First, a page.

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Workshop highlights need for hazard assessments without animals

By Simon Pitman , 05-Feb-2013
Last updated the 05-Feb-2013 at 12:26 GMT

With the ban on testing cosmetic ingredients on animals now final in Europe, a recent workshop drew attention to the importance of skin sensitization and alternative approaches.

“A tighter collaboration at the international level is an important condition to achieve better 3Rs progress”, stated Bruno Hubesch, representative of CEFIC-LRI and member of EPAA.

The 3Rs stands for replacing, reducing and refining animal testing, a mantra that has defined objectives to both simplify and streamline the process since the movement first started gaining momentum more than ten years ago.

The ban on ingredients testing comes in to force this March

These objectives have become more pressing than ever in view of the fact that European Commission official Tonio Borg last week confirmed that the European Union has confirmed a complete ban on the sale of cosmetics containing ingredients tested on animals from next month.

Held in Helsinki, Finland, yesterday, the event was organised by the European Partnership for Alternative Approaches to Animal Testing and the European Chemical Industry Council and gathered more than 50 regulators and experts, both from industry and regulatory authorities.

This was the third such workshop, following on from events in 2010 and 2011, when the focus was local lymph node assay and skin sensitization was the focus of each respective event.

Focusing on development strategies

This workshop concentrated on the conclusions made concerning the last workshop on skin sensitization and where the industry is with respect to this now, together with focusing on the development of strategies for hazard identification and characterization which use non-animal methods.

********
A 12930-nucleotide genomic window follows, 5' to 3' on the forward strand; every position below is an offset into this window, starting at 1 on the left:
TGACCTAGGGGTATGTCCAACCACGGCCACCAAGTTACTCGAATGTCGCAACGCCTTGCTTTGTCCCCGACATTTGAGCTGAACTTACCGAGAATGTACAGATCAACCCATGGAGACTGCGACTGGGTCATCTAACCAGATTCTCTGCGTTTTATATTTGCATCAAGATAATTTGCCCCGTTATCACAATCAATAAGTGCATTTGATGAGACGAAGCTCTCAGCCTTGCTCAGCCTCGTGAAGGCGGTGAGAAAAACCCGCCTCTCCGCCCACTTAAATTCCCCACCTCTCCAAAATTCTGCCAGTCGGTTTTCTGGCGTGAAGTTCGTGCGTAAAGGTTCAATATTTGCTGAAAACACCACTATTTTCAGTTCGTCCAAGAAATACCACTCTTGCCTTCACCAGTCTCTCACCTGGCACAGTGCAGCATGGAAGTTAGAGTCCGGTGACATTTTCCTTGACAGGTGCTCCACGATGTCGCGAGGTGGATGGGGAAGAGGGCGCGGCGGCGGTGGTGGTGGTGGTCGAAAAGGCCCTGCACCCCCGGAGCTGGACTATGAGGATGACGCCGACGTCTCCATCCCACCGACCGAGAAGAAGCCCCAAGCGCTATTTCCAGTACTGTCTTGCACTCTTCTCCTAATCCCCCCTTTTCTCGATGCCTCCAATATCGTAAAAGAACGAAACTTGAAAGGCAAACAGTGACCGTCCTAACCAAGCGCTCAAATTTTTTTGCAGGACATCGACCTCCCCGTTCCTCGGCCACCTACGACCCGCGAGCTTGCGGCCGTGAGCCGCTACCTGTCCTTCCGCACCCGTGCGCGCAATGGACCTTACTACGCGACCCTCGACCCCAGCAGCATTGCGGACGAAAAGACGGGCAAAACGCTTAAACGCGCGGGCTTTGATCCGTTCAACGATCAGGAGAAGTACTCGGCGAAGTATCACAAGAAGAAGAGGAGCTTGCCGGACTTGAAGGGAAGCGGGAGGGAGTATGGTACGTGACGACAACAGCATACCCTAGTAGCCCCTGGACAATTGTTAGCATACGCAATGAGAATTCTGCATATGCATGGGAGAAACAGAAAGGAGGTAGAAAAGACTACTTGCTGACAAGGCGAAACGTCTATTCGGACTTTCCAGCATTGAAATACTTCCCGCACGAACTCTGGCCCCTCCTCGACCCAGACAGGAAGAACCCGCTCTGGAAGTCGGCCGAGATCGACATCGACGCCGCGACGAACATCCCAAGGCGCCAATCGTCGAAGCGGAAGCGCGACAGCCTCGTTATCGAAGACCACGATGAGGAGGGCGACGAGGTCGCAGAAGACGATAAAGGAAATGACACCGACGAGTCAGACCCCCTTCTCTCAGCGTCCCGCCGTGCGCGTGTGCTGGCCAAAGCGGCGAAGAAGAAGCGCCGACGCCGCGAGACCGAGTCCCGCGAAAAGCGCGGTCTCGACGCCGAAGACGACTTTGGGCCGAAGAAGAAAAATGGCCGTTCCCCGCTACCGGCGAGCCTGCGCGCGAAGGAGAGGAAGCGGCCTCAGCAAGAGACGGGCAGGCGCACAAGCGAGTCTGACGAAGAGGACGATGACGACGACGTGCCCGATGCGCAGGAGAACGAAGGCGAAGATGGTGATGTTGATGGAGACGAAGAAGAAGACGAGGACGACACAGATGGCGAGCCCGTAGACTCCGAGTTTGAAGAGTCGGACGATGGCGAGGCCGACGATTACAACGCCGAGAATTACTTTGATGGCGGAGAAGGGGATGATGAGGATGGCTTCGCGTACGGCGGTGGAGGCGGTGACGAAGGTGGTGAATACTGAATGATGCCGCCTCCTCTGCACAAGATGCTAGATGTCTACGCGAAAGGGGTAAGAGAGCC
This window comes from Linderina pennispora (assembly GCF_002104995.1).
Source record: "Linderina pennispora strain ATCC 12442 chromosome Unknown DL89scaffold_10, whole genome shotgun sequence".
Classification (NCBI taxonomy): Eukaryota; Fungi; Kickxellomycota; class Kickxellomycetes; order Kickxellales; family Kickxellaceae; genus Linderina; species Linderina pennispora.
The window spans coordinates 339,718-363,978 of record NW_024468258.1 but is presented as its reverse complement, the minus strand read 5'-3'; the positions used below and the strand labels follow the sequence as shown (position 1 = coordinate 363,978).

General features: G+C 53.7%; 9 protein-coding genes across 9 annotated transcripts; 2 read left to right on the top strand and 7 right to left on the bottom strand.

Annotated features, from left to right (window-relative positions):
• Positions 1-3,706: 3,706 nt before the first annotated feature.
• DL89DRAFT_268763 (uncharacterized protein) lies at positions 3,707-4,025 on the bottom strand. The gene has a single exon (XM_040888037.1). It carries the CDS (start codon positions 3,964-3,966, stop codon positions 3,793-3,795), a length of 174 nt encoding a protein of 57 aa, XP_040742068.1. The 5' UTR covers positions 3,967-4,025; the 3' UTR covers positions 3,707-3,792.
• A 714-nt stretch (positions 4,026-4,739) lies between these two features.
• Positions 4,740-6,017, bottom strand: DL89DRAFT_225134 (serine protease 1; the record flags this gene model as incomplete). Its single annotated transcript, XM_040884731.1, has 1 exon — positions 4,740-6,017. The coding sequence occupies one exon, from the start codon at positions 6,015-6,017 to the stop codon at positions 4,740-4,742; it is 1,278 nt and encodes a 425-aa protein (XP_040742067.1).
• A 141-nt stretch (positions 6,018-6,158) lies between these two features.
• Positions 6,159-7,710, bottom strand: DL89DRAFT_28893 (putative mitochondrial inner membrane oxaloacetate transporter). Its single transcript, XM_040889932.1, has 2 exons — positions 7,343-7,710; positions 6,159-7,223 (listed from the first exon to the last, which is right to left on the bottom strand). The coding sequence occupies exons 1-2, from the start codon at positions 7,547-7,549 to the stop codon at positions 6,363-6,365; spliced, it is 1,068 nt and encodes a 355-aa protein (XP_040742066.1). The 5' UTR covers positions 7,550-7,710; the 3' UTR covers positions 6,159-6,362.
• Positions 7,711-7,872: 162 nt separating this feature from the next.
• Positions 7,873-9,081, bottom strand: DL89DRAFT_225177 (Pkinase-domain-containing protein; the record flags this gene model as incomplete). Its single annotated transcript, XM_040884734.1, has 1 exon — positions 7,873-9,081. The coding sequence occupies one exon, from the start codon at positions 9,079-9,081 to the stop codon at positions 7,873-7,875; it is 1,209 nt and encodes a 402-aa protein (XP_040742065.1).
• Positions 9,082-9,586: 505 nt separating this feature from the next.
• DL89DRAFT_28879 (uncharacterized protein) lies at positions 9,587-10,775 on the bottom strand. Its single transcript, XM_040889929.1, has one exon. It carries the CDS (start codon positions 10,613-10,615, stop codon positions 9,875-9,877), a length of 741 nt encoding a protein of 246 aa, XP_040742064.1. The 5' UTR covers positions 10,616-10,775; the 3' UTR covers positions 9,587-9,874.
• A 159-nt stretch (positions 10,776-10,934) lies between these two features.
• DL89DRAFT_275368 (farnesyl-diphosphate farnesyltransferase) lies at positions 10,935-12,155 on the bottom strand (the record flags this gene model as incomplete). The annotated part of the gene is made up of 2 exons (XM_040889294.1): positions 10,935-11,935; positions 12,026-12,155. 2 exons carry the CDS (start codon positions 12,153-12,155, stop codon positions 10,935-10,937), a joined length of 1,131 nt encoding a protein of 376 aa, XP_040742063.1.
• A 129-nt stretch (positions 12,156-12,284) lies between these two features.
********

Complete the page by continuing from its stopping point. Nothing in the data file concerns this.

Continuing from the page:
The workshop included a full day of presentations, which had sections on current regulatory methods, the latest non-animal testing methods and risk assessment strategies, together with a round table on practical applications of data from alternative testing methods, as well as a plenary discussion.

Speakers included representatives from some of the biggest cosmetic and personal care suppliers and manufacturers in Europe, including BASF, Symrise and Unilever, as well as industry associations such as Cosmetics Europe and European Silicones Center.

United objective: alternative hazard assessments

According to the organisers, the united objective was the need to find alternative hazard assessments to animal testing that are effective, with a particular focus on in vitro as well as silico approaches proving to be the main focus.

While industry stressed its approach at the event, regulators promoted the application of Adverse Outcome Pathways (AOPs) for the establishment of integrated testing strategies, which are proving to be the focus for skin sensitization hazard assessment.

Ultimately the organizer said that the workshop represented an international collaboration on ways to promote the adoption of alternative testing methods in regulatory toxicology.

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